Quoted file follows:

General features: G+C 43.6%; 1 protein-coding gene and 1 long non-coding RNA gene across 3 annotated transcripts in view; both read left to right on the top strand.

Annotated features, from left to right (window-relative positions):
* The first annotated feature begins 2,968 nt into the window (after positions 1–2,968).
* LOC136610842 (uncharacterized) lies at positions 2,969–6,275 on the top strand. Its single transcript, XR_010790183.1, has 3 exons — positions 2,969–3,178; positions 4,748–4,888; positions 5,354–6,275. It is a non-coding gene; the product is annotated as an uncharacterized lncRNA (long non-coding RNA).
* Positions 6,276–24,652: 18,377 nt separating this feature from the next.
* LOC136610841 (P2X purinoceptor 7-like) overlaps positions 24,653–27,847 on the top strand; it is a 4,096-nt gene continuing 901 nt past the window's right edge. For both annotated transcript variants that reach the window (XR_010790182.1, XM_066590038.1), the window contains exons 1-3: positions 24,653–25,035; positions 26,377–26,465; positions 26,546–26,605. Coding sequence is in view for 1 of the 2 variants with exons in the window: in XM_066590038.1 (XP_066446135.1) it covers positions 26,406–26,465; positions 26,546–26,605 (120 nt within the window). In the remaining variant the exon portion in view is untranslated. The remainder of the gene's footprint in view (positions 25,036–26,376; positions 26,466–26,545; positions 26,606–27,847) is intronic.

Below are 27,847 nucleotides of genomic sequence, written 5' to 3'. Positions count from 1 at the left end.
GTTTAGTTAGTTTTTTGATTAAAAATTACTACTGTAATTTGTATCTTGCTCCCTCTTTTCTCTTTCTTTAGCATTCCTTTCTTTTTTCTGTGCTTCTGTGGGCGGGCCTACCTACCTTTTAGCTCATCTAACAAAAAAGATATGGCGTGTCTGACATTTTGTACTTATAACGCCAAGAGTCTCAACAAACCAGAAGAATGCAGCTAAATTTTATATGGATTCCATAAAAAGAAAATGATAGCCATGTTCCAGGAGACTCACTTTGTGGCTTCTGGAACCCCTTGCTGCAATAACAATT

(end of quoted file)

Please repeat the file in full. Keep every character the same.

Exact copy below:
General features: G+C 43.6%; 1 protein-coding gene and 1 long non-coding RNA gene across 3 annotated transcripts in view; both read left to right on the top strand.

Annotated features, from left to right (window-relative positions):
* The first annotated feature begins 2,968 nt into the window (after positions 1–2,968).
* LOC136610842 (uncharacterized) lies at positions 2,969–6,275 on the top strand. Its single transcript, XR_010790183.1, has 3 exons — positions 2,969–3,178; positions 4,748–4,888; positions 5,354–6,275. It is a non-coding gene; the product is annotated as an uncharacterized lncRNA (long non-coding RNA).
* Positions 6,276–24,652: 18,377 nt separating this feature from the next.
* LOC136610841 (P2X purinoceptor 7-like) overlaps positions 24,653–27,847 on the top strand; it is a 4,096-nt gene continuing 901 nt past the window's right edge. For both annotated transcript variants that reach the window (XR_010790182.1, XM_066590038.1), the window contains exons 1-3: positions 24,653–25,035; positions 26,377–26,465; positions 26,546–26,605. Coding sequence is in view for 1 of the 2 variants with exons in the window: in XM_066590038.1 (XP_066446135.1) it covers positions 26,406–26,465; positions 26,546–26,605 (120 nt within the window). In the remaining variant the exon portion in view is untranslated. The remainder of the gene's footprint in view (positions 25,036–26,376; positions 26,466–26,545; positions 26,606–27,847) is intronic.

Below are 27,847 nucleotides of genomic sequence, written 5' to 3'. Positions count from 1 at the left end.
GTTTAGTTAGTTTTTTGATTAAAAATTACTACTGTAATTTGTATCTTGCTCCCTCTTTTCTCTTTCTTTAGCATTCCTTTCTTTTTTCTGTGCTTCTGTGGGCGGGCCTACCTACCTTTTAGCTCATCTAACAAAAAAGATATGGCGTGTCTGACATTTTGTACTTATAACGCCAAGAGTCTCAACAAACCAGAAGAATGCAGCTAAATTTTATATGGATTCCATAAAAAGAAAATGATAGCCATGTTCCAGGAGACTCACTTTGTGGCTTCTGGAACCCCTTGCTGCAATAACAATT